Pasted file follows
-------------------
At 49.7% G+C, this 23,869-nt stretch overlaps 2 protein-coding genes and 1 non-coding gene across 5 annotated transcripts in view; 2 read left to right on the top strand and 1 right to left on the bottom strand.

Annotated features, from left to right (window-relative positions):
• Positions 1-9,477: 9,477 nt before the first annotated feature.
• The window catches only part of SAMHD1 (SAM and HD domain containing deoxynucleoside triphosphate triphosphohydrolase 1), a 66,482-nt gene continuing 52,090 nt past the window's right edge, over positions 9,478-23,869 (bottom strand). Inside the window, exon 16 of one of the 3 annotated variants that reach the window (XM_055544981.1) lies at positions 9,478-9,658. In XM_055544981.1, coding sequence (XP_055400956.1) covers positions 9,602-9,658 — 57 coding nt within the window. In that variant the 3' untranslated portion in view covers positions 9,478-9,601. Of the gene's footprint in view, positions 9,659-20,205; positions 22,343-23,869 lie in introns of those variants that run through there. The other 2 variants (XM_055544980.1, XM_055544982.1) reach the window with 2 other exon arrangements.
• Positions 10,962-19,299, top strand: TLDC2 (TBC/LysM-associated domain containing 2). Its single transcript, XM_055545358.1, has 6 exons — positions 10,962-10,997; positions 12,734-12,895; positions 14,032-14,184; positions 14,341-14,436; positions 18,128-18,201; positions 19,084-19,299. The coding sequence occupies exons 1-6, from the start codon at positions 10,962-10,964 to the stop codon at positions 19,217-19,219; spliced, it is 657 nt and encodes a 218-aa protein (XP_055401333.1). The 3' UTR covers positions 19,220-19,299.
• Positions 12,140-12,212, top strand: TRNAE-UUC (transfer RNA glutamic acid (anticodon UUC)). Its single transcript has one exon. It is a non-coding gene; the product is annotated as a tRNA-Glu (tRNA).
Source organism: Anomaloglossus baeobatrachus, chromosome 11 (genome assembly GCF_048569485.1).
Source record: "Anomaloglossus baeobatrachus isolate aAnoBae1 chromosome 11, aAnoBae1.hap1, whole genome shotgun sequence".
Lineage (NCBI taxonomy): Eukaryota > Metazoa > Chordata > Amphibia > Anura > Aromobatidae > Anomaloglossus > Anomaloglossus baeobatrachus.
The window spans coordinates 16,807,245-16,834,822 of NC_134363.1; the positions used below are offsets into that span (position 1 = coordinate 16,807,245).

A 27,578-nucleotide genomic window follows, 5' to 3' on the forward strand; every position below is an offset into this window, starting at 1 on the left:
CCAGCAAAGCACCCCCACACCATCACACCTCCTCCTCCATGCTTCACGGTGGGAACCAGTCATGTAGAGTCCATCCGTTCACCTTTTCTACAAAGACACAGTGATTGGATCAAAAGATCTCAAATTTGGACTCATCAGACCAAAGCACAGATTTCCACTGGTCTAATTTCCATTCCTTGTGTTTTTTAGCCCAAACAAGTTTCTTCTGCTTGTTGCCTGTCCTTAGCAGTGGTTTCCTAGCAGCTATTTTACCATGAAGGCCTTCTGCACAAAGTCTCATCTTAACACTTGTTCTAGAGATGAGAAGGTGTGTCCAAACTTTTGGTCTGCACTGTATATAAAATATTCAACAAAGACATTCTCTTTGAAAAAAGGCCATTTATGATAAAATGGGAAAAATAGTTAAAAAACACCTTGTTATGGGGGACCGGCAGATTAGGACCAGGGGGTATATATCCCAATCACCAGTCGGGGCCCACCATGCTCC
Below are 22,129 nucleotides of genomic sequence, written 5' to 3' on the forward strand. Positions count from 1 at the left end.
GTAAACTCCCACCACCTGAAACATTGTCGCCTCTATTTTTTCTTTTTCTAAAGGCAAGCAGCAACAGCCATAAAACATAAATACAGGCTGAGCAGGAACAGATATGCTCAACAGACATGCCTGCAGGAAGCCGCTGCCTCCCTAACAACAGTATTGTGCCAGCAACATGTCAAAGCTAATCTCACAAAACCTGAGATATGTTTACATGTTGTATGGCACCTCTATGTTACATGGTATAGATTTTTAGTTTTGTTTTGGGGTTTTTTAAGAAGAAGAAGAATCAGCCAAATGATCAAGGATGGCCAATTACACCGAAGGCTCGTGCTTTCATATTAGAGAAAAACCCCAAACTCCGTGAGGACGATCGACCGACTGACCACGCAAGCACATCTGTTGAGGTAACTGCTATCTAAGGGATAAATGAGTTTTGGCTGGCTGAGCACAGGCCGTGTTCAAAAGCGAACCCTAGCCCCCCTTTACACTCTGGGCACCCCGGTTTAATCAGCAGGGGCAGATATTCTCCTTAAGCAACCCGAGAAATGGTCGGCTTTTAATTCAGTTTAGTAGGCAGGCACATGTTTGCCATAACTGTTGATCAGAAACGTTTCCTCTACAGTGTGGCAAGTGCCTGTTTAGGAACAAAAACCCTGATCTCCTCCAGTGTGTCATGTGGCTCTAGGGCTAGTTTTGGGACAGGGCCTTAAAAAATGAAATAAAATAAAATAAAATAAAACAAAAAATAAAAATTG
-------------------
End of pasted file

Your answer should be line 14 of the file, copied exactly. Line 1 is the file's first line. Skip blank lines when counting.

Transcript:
GTAAACTCCCACCACCTGAAACATTGTCGCCTCTATTTTTTCTTTTTCTAAAGGCAAGCAGCAACAGCCATAAAACATAAATACAGGCTGAGCAGGAACAGATATGCTCAACAGACATGCCTGCAGGAAGCCGCTGCCTCCCTAACAACAGTATTGTGCCAGCAACATGTCAAAGCTAATCTCACAAAACCTGAGATATGTTTACATGTTGTATGGCACCTCTATGTTACATGGTATAGATTTTTAGTTTTGTTTTGGGGTTTTTTAAGAAGAAGAAGAATCAGCCAAATGATCAAGGATGGCCAATTACACCGAAGGCTCGTGCTTTCATATTAGAGAAAAACCCCAAACTCCGTGAGGACGATCGACCGACTGACCACGCAAGCACATCTGTTGAGGTAACTGCTATCTAAGGGATAAATGAGTTTTGGCTGGCTGAGCACAGGCCGTGTTCAAAAGCGAACCCTAGCCCCCCTTTACACTCTGGGCACCCCGGTTTAATCAGCAGGGGCAGATATTCTCCTTAAGCAACCCGAGAAATGGTCGGCTTTTAATTCAGTTTAGTAGGCAGGCACATGTTTGCCATAACTGTTGATCAGAAACGTTTCCTCTACAGTGTGGCAAGTGCCTGTTTAGGAACAAAAACCCTGATCTCCTCCAGTGTGTCATGTGGCTCTAGGGCTAGTTTTGGGACAGGGCCTTAAAAAATGAAATAAAATAAAATAAAATAAAACAAAAAATAAAAATTG